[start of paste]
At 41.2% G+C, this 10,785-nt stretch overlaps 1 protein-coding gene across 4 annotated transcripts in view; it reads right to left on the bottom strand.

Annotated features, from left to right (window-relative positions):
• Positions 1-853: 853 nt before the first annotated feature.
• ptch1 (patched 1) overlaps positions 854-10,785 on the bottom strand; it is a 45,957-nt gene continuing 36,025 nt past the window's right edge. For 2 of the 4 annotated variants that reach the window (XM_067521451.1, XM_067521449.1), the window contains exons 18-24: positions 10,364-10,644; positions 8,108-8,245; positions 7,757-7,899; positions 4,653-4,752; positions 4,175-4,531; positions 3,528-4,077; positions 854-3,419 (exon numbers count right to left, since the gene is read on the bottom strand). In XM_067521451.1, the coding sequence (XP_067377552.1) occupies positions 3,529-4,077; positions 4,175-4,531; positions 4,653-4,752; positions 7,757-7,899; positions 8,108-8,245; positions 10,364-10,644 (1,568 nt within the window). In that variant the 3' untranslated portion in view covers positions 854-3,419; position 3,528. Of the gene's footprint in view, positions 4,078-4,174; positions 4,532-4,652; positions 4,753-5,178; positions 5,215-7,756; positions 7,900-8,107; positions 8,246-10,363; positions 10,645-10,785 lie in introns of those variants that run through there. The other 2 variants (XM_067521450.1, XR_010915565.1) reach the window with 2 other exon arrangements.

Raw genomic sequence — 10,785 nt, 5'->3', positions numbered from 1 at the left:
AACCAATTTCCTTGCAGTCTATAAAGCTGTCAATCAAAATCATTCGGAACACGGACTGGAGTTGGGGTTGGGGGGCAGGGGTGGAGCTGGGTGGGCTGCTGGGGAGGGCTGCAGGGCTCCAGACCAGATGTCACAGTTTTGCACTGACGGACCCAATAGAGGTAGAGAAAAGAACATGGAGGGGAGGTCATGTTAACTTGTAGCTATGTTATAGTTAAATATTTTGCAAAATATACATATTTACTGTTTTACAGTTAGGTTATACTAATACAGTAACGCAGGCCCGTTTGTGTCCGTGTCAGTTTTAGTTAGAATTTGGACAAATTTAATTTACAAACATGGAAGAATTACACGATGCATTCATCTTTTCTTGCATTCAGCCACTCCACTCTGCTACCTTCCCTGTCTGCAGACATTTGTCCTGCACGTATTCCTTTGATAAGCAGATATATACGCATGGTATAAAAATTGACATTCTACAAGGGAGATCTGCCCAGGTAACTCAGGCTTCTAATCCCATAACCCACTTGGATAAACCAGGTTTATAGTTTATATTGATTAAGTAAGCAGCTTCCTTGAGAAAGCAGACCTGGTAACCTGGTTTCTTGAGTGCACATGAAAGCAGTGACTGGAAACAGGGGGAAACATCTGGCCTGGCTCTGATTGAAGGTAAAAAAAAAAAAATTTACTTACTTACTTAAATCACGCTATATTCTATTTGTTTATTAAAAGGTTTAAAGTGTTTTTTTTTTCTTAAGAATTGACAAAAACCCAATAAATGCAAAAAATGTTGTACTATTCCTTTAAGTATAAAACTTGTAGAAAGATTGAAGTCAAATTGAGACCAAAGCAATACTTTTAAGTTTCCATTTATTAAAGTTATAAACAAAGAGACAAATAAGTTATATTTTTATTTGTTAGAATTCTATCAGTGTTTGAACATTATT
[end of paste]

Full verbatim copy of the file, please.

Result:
At 41.2% G+C, this 10,785-nt stretch overlaps 1 protein-coding gene across 4 annotated transcripts in view; it reads right to left on the bottom strand.

Annotated features, from left to right (window-relative positions):
• Positions 1-853: 853 nt before the first annotated feature.
• ptch1 (patched 1) overlaps positions 854-10,785 on the bottom strand; it is a 45,957-nt gene continuing 36,025 nt past the window's right edge. For 2 of the 4 annotated variants that reach the window (XM_067521451.1, XM_067521449.1), the window contains exons 18-24: positions 10,364-10,644; positions 8,108-8,245; positions 7,757-7,899; positions 4,653-4,752; positions 4,175-4,531; positions 3,528-4,077; positions 854-3,419 (exon numbers count right to left, since the gene is read on the bottom strand). In XM_067521451.1, the coding sequence (XP_067377552.1) occupies positions 3,529-4,077; positions 4,175-4,531; positions 4,653-4,752; positions 7,757-7,899; positions 8,108-8,245; positions 10,364-10,644 (1,568 nt within the window). In that variant the 3' untranslated portion in view covers positions 854-3,419; position 3,528. Of the gene's footprint in view, positions 4,078-4,174; positions 4,532-4,652; positions 4,753-5,178; positions 5,215-7,756; positions 7,900-8,107; positions 8,246-10,363; positions 10,645-10,785 lie in introns of those variants that run through there. The other 2 variants (XM_067521450.1, XR_010915565.1) reach the window with 2 other exon arrangements.

Raw genomic sequence — 10,785 nt, 5'->3', positions numbered from 1 at the left:
AACCAATTTCCTTGCAGTCTATAAAGCTGTCAATCAAAATCATTCGGAACACGGACTGGAGTTGGGGTTGGGGGGCAGGGGTGGAGCTGGGTGGGCTGCTGGGGAGGGCTGCAGGGCTCCAGACCAGATGTCACAGTTTTGCACTGACGGACCCAATAGAGGTAGAGAAAAGAACATGGAGGGGAGGTCATGTTAACTTGTAGCTATGTTATAGTTAAATATTTTGCAAAATATACATATTTACTGTTTTACAGTTAGGTTATACTAATACAGTAACGCAGGCCCGTTTGTGTCCGTGTCAGTTTTAGTTAGAATTTGGACAAATTTAATTTACAAACATGGAAGAATTACACGATGCATTCATCTTTTCTTGCATTCAGCCACTCCACTCTGCTACCTTCCCTGTCTGCAGACATTTGTCCTGCACGTATTCCTTTGATAAGCAGATATATACGCATGGTATAAAAATTGACATTCTACAAGGGAGATCTGCCCAGGTAACTCAGGCTTCTAATCCCATAACCCACTTGGATAAACCAGGTTTATAGTTTATATTGATTAAGTAAGCAGCTTCCTTGAGAAAGCAGACCTGGTAACCTGGTTTCTTGAGTGCACATGAAAGCAGTGACTGGAAACAGGGGGAAACATCTGGCCTGGCTCTGATTGAAGGTAAAAAAAAAAAAATTTACTTACTTACTTAAATCACGCTATATTCTATTTGTTTATTAAAAGGTTTAAAGTGTTTTTTTTTTCTTAAGAATTGACAAAAACCCAATAAATGCAAAAAATGTTGTACTATTCCTTTAAGTATAAAACTTGTAGAAAGATTGAAGTCAAATTGAGACCAAAGCAATACTTTTAAGTTTCCATTTATTAAAGTTATAAACAAAGAGACAAATAAGTTATATTTTTATTTGTTAGAATTCTATCAGTGTTTGAACATTATT